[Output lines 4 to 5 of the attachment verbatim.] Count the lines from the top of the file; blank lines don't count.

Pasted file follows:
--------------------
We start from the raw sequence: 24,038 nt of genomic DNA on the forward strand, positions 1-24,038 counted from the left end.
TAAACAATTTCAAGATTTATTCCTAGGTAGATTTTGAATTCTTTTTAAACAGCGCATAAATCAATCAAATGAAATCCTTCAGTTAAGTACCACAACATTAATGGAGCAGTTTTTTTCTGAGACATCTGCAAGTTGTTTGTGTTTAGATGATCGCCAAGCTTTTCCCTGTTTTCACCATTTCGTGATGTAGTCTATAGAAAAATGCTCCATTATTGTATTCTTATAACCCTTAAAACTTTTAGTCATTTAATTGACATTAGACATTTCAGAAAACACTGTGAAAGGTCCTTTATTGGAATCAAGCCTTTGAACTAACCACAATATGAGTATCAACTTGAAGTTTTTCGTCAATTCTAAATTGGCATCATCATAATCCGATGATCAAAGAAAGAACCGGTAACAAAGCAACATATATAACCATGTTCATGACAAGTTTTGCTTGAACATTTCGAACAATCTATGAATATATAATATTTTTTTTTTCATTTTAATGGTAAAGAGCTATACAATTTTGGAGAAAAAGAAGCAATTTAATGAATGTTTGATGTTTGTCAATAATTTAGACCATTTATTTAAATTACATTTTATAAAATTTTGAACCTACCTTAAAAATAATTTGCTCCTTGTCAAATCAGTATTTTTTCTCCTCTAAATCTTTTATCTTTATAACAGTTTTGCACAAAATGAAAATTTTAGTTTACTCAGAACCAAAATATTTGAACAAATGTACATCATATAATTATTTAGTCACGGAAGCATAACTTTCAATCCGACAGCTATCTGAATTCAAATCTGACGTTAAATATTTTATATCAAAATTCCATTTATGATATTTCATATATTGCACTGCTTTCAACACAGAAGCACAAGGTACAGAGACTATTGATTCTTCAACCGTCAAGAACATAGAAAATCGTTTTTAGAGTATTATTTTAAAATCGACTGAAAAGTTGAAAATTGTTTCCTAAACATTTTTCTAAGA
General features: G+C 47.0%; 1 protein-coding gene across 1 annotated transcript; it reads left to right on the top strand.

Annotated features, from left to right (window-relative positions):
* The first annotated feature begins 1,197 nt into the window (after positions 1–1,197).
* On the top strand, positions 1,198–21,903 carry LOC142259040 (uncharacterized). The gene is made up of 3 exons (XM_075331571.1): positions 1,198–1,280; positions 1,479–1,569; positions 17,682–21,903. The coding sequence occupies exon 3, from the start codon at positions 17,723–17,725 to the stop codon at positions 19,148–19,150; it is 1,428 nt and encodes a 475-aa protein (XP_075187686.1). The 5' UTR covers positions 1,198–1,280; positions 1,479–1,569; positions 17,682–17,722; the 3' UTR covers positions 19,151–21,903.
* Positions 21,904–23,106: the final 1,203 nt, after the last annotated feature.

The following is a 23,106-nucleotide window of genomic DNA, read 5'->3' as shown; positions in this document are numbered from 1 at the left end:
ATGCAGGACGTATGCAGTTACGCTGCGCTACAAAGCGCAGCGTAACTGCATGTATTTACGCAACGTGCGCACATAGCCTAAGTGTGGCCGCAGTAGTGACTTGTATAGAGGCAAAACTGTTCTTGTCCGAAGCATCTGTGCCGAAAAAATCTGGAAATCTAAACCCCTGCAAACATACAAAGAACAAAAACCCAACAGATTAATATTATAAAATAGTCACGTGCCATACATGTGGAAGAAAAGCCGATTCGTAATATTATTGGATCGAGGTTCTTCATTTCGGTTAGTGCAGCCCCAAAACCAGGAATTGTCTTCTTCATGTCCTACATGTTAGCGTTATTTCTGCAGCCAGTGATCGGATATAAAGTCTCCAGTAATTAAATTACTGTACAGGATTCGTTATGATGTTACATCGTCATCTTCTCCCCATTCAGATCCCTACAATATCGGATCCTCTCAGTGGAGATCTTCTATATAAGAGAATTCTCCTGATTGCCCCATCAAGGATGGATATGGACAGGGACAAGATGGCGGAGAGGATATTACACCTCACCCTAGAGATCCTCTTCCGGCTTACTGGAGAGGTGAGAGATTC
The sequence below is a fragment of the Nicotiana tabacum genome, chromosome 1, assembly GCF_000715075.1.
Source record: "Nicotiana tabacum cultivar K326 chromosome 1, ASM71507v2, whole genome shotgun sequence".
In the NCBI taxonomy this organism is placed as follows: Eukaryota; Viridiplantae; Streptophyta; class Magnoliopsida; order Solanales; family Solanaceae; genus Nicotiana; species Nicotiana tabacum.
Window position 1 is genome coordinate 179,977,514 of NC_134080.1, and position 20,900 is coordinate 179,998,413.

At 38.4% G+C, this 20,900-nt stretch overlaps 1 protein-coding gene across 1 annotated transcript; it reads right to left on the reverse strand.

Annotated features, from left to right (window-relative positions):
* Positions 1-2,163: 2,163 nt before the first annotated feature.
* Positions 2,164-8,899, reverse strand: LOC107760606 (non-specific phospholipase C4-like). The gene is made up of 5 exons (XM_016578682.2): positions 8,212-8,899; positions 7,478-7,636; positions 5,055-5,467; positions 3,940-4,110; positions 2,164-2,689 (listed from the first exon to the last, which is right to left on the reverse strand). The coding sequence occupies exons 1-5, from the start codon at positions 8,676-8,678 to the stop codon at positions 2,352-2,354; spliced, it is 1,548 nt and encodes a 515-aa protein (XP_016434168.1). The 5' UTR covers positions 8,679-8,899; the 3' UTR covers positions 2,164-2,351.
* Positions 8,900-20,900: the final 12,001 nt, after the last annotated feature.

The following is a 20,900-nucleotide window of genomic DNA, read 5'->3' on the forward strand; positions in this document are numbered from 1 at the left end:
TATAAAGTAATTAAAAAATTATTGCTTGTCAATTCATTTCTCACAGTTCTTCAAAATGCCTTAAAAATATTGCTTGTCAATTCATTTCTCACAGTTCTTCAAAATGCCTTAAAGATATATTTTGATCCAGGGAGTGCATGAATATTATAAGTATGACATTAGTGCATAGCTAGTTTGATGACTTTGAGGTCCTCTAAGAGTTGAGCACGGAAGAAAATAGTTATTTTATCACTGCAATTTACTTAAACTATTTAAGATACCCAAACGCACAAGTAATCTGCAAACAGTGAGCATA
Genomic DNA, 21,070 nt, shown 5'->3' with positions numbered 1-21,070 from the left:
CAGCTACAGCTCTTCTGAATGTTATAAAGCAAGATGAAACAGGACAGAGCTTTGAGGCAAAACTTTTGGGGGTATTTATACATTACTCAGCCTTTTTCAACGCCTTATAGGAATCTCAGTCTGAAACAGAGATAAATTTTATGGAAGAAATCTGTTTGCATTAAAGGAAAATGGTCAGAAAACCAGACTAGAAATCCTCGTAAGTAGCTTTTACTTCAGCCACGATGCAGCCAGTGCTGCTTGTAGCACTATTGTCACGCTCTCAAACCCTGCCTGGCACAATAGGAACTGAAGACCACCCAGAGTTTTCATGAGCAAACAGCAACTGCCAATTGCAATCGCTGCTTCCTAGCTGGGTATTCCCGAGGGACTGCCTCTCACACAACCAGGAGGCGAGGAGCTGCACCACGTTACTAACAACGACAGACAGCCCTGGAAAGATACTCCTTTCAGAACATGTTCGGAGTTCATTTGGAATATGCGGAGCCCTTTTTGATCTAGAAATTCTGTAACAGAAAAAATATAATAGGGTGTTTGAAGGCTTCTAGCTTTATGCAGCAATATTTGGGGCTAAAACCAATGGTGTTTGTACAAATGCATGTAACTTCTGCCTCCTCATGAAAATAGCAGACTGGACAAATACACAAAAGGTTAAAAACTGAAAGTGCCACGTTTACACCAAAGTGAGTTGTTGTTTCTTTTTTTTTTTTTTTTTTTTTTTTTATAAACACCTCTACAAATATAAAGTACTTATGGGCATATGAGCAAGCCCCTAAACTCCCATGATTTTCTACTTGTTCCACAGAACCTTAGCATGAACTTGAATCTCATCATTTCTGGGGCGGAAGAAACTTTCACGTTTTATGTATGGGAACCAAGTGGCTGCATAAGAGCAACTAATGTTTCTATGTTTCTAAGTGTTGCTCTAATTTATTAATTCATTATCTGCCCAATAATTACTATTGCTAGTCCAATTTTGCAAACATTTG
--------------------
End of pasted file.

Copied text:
Annotated features, from left to right (window-relative positions):
* The first annotated feature begins 1,197 nt into the window (after positions 1–1,197).